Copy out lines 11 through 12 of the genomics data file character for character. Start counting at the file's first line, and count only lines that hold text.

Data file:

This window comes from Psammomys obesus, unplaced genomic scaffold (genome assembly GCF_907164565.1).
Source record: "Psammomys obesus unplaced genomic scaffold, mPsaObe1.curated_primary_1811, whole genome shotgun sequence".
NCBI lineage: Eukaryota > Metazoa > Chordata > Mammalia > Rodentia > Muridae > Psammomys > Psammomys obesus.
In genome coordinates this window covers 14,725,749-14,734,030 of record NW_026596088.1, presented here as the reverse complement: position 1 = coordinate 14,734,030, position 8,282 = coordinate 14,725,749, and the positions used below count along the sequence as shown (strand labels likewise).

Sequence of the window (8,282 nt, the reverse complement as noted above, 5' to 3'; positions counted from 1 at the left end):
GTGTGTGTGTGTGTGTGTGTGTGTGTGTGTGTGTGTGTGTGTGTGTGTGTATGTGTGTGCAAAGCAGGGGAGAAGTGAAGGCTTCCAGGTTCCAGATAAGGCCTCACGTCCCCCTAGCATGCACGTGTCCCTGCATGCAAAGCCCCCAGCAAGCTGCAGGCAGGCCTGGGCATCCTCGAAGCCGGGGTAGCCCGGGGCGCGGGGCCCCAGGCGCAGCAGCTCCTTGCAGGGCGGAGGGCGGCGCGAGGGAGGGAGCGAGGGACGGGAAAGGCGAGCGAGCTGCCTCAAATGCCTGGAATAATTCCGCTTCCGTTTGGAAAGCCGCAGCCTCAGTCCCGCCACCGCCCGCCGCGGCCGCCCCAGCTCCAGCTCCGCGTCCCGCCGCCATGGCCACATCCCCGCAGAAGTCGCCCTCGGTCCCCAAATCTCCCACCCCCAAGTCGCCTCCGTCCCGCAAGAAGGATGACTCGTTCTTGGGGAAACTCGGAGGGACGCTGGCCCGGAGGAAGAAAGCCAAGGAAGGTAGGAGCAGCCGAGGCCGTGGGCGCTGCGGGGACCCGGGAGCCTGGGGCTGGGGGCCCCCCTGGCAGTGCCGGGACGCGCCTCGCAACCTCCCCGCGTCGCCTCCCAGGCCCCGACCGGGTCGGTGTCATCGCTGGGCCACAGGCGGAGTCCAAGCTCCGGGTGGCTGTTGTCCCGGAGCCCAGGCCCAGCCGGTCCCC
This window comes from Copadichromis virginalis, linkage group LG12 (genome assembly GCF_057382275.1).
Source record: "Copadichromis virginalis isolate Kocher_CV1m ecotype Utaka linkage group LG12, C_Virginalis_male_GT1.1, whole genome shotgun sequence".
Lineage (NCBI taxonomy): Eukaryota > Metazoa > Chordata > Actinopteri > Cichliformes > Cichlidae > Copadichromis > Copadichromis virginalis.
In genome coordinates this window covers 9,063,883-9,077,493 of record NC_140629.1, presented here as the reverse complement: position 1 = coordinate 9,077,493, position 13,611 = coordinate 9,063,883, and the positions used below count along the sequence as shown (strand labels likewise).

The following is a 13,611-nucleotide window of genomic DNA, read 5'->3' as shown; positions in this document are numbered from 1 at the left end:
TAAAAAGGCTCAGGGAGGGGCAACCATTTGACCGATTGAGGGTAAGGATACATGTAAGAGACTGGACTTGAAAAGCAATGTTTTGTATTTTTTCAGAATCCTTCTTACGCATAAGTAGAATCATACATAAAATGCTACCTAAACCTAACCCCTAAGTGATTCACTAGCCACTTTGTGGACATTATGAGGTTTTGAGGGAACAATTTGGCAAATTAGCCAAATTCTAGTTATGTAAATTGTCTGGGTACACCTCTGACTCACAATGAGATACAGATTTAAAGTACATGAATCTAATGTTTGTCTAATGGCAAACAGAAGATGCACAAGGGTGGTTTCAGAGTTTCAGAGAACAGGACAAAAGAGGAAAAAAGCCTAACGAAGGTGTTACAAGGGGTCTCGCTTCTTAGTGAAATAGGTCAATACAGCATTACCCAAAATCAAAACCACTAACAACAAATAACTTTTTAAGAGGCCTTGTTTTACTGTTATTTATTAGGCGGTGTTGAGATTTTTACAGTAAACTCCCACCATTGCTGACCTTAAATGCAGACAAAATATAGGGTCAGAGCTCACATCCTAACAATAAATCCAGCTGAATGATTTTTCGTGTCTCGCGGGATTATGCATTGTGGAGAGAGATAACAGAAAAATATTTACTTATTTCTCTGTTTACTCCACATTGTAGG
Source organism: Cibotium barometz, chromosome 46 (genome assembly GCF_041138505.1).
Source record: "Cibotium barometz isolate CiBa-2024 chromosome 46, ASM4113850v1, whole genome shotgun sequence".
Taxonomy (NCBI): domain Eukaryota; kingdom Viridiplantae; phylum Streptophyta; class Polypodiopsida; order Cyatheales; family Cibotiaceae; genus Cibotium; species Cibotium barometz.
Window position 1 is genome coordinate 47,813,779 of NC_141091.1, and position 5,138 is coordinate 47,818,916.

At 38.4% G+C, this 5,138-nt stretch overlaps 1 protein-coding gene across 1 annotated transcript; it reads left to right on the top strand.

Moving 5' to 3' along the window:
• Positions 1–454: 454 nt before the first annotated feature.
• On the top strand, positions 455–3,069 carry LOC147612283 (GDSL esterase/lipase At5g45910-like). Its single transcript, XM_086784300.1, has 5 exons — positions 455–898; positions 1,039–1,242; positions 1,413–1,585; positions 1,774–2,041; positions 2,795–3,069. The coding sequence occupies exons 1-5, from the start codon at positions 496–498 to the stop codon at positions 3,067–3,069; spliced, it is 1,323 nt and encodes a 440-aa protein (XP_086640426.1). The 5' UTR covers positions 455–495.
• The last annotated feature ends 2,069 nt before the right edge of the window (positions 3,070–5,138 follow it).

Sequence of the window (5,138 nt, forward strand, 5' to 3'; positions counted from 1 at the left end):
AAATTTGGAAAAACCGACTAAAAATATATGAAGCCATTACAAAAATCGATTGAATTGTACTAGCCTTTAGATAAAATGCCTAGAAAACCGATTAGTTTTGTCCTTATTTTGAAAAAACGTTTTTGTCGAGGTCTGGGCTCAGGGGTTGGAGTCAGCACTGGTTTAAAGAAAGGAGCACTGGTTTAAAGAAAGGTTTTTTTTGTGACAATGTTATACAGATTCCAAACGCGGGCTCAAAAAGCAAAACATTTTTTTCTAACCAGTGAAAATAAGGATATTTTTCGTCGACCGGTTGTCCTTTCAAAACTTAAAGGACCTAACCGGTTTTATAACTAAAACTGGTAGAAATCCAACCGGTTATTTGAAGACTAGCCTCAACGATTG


The following is a 13,611-nucleotide window of genomic DNA, read 5'->3' as shown; positions in this document are numbered from 1 at the left end:
TAAAAAGGCTCAGGGAGGGGCAACCATTTGACCGATTGAGGGTAAGGATACATGTAAGAGACTGGACTTGAAAAGCAATGTTTTGTATTTTTTCAGAATCCTTCTTACGCATAAGTAGAATCATACATAAAATGCTACCTAAACCTAACCCCTAAGTGATTCACTAGCCACTTTGTGGACATTATGAGGTTTTGAGGGAACAATTTGGCAAATTAGCCAAATTCTAGTTATGTAAATTGTCTGGGTACACCTCTGACTCACAATGAGATACAGATTTAAAGTACATGAATCTAATGTTTGTCTAATGGCAAACAGAAGATGCACAAGGGTGGTTTCAGAGTTTCAGAGAACAGGACAAAAGAGGAAAAAAGCCTAACGAAGGTGTTACAAGGGGTCTCGCTTCTTAGTGAAATAGGTCAATACAGCATTACCCAAAATCAAAACCACTAACAACAAATAACTTTTTAAGAGGCCTTGTTTTACTGTTATTTATTAGGCGGTGTTGAGATTTTTACAGTAAACTCCCACCATTGCTGACCTTAAATGCAGACAAAATATAGGGTCAGAGCTCACATCCTAACAATAAATCCAGCTGAATGATTTTTCGTGTCTCGCGGGATTATGCATTGTGGAGAGAGATAACAGAAAAATATTTACTTATTTCTCTGTTTACTCCACATTGTAGG